Accessing the VM through SSH

Although it is possible to enter in any configuration commands directly to the VM's command line console, many users find it easier to SSH (Secure Shell) to the VM and type commands through the command line on their host OS. Below are the general steps and commands to access the VM through SSH.

Step 1: Log in

Log into the VM as the system user with the name and password shown at the top of the VM upon start up.

Step 2: Generate SSH keys on the VM

Now that you're logged in, the SSH keys to access the VM need to be generated. Type the following commands, filling in for the text between the brackets:

mkdir -p .ssh

cd .ssh

ssh-keygen -f '<filename for SSH key>' -C '<comment for file>' -N '' -t rsa

This should generate two files, a private SSH key with the name that you entered for it, and a public key as well (ending in .pub). Now add the keys that you generated to the VM's list of authorized keys with the command:

cat <your public SSH key>.pub >> authorized_keys

Step 3: Move the keys to a space you can access from your host OS

Now that you have generated the keys, you will need to access them from your host OS. To achieve this, the following commands will place the SSH keys in a place on the VM that you will be able to retrieve from your host OS via SFTP.

sudo mkdir /sftp/transfer/data/keys

sudo mv /home/system/.ssh/<private SSH key> /sftp/transfer/data/keys

sudo mv /home/system/.ssh/<public SSH key>.pub /sftp/transfer/data/keys

sudo chmod 644 /sftp/transfer/data/keys/<private SSH key>

sudo chmod 644 /sftp/transfer/data/keys/<public SSH key>.pub

Step 4: Retrieve the keys from your host OS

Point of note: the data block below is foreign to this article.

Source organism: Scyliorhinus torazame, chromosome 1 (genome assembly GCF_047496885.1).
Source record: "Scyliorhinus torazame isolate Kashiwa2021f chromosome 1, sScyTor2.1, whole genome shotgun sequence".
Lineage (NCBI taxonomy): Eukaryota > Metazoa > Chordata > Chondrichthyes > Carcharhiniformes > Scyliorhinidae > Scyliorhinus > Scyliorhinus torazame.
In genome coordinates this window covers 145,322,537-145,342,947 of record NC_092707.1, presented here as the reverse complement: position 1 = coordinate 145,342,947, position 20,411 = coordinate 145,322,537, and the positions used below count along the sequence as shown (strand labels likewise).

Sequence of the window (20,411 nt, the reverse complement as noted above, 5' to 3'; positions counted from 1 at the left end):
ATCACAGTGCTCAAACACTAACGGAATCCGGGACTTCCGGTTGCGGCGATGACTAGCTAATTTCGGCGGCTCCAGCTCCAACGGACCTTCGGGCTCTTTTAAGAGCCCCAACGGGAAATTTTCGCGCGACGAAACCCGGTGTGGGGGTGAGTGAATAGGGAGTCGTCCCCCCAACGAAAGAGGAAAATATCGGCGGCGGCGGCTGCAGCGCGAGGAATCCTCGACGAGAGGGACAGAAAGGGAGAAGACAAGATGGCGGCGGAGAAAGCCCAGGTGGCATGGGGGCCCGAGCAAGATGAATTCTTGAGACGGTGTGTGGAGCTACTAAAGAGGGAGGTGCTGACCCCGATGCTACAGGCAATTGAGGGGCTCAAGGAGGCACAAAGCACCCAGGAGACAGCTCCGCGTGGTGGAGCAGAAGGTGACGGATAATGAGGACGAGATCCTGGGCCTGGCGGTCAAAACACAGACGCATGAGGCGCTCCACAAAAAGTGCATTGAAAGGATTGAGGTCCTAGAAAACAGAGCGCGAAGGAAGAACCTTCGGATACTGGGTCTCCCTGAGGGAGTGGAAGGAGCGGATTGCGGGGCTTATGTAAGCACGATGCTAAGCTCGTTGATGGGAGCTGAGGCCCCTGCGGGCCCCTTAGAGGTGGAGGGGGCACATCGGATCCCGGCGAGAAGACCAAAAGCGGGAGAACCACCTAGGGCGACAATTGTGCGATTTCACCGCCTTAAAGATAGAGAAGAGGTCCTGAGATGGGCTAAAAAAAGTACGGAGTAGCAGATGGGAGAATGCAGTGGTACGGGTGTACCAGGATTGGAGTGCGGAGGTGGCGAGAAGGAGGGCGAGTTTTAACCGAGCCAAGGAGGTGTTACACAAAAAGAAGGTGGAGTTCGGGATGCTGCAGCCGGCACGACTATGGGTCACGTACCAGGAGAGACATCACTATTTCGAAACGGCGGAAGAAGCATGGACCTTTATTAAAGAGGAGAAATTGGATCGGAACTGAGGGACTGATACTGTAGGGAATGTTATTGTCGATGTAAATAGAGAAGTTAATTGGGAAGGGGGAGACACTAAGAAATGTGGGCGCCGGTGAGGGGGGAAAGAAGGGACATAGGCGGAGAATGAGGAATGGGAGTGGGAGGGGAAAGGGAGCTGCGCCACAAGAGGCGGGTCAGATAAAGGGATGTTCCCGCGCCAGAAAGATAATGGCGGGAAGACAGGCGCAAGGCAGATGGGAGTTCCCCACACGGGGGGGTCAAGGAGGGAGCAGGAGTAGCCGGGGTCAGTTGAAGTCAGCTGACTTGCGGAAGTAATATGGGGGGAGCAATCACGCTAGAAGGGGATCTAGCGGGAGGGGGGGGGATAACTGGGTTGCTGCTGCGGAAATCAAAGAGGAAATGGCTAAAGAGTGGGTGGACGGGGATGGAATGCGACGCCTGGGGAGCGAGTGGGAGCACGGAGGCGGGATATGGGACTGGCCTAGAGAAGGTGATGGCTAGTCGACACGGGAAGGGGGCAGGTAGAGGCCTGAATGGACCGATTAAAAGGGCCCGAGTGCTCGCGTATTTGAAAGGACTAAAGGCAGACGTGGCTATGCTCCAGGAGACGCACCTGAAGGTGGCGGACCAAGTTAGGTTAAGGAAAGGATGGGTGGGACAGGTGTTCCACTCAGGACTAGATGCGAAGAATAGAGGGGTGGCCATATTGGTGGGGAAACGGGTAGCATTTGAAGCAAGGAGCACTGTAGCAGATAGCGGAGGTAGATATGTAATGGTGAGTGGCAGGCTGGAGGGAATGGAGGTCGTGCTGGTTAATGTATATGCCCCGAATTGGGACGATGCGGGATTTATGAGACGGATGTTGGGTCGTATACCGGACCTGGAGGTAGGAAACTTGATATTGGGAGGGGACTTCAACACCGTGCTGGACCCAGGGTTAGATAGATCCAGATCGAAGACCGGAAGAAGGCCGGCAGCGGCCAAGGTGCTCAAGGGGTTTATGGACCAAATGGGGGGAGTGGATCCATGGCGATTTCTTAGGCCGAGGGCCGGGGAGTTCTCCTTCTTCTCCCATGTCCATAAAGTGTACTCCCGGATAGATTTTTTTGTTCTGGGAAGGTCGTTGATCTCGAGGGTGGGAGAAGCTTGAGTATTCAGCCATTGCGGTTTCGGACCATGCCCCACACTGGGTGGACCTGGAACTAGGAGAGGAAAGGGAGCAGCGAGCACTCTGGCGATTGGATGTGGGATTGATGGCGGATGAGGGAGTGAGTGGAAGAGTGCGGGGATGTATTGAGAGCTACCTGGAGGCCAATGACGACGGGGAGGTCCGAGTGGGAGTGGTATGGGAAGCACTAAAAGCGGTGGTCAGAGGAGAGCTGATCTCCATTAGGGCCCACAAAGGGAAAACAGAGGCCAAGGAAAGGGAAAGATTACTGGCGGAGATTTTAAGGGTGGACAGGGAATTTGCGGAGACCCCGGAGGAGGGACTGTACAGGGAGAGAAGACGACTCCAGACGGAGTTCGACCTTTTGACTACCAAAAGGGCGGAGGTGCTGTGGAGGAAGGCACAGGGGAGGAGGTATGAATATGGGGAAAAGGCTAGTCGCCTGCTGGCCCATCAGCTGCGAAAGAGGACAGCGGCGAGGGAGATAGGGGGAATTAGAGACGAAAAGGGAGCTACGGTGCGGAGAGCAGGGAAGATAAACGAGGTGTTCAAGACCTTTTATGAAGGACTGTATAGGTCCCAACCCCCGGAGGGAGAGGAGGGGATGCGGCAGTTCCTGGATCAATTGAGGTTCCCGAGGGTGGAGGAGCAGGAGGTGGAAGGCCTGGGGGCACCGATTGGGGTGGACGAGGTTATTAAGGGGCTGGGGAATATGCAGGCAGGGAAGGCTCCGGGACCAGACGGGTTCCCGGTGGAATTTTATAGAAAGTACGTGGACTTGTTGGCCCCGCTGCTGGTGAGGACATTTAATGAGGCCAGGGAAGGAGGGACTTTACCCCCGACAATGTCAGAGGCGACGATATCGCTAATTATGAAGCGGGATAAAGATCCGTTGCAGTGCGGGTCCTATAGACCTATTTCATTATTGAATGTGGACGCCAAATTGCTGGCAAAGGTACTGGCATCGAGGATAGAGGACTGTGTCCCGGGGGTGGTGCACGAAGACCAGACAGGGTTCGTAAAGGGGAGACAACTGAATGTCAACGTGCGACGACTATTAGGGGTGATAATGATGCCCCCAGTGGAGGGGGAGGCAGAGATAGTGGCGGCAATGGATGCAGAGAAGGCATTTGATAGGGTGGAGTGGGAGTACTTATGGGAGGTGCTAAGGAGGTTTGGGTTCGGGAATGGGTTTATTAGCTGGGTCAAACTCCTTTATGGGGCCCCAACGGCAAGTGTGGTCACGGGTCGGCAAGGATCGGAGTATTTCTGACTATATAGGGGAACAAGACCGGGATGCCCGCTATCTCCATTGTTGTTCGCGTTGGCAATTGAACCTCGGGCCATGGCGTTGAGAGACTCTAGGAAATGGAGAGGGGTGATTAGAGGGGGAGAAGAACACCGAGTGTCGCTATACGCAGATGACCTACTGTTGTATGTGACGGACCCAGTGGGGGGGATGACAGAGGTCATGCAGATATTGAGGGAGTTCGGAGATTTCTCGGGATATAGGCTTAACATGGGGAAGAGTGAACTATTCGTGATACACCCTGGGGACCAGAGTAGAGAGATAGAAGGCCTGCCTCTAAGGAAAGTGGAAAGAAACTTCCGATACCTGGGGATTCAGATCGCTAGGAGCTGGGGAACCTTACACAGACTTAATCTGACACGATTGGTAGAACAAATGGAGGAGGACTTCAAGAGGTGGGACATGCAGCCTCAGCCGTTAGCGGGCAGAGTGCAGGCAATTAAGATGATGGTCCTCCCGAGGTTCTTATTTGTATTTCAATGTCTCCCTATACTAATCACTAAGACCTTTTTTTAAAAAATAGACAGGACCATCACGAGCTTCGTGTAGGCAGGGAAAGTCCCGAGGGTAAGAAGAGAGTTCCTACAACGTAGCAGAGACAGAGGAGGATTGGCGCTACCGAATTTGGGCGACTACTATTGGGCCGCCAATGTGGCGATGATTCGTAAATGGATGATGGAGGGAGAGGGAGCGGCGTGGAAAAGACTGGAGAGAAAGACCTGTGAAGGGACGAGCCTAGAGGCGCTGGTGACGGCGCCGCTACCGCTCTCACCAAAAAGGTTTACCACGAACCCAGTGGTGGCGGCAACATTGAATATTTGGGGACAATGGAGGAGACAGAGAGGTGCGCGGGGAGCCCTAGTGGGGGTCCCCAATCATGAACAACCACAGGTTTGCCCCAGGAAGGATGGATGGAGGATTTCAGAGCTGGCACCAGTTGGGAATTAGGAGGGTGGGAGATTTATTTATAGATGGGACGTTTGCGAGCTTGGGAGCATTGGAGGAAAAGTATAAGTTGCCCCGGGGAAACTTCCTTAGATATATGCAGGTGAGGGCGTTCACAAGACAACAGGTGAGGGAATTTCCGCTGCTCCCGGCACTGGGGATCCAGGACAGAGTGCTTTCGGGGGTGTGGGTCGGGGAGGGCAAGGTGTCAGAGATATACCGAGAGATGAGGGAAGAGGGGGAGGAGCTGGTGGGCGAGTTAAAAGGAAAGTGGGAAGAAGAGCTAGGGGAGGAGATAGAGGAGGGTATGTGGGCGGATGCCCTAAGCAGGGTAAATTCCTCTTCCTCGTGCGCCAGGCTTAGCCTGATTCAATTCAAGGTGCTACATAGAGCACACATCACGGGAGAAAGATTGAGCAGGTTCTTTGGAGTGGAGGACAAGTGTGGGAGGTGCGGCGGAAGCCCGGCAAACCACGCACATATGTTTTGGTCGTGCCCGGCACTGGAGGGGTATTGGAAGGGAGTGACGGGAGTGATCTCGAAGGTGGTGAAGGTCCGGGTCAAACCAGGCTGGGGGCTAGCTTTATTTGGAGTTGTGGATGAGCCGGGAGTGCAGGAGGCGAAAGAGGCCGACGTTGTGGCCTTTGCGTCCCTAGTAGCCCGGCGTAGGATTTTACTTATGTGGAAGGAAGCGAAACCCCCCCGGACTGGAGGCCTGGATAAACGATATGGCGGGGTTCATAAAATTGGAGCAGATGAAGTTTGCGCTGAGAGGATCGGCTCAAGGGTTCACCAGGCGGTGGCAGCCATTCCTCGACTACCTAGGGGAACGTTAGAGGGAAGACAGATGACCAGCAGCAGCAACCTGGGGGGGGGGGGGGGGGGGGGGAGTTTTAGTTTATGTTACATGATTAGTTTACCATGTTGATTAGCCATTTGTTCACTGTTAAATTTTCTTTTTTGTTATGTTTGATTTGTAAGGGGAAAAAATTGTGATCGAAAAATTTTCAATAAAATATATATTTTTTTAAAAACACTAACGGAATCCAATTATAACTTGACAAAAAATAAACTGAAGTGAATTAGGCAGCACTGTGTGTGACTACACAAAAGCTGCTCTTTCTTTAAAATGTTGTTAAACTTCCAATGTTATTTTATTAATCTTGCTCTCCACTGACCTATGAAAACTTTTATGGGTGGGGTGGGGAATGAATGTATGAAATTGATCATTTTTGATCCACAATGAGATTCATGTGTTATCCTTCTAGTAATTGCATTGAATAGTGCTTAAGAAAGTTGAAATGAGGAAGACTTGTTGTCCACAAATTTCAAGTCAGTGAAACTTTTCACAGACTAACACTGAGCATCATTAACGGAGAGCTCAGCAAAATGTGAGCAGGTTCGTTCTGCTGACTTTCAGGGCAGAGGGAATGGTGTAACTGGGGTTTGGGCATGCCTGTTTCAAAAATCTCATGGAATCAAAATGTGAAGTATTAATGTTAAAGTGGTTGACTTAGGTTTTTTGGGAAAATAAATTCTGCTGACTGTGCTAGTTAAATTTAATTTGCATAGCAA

The keys have now been generated and stored in a place that can be accessed by the host OS, so the last step is to pull them down and SSH to the system via the following commands:

sftp -P <22 or 2222 depending on your system> transfer@<IP or Hostname of your VM>

<enter transfer password> This password is available on the login screen in the VM console at startup.

cd keys

get <private SSH key>

get <public SSH key>.pub


The keys will now be stored in your working directory on your Host OS. To see where those files are located, type lpwd. The downloaded private key needs to be changed to be read-only by just your user and unreadable by any other users on your system. On OSX or Linux, the command to run locally is:

chmod 600 <private SSH key>

The final step is to SSH to the system using this command and the newly downloaded key:

ssh -p <2222 or 22> -i <path_to_private_key> system@<IP or Hostname of your VM>

After a successful SSH connection is established, it is advised that you log into the VM as the system user (as described above) and delete your SSH keys from the directory /emcien_feed/data/keys.

Step 1: Log in

Log into the VM as the system user with the name and password shown at the top of the VM upon start up.

Step 2: Enable Password Authentication on the VM

Now that you're logged in, change the SSH configuration files on the VM:

sudo nano /etc/ssh/sshd_config

Change password authentication (around line 50) to 'Yes' then save the file.

This will enable password authentication on the VM. Restart the SSH service.

sudo service ssh restart

Step 3: From your computer's command line login to the VM

Now that you have enabled password authentication on the VM, login from your computer.

ssh -p 2222 system@localhost

Then enter the VM's password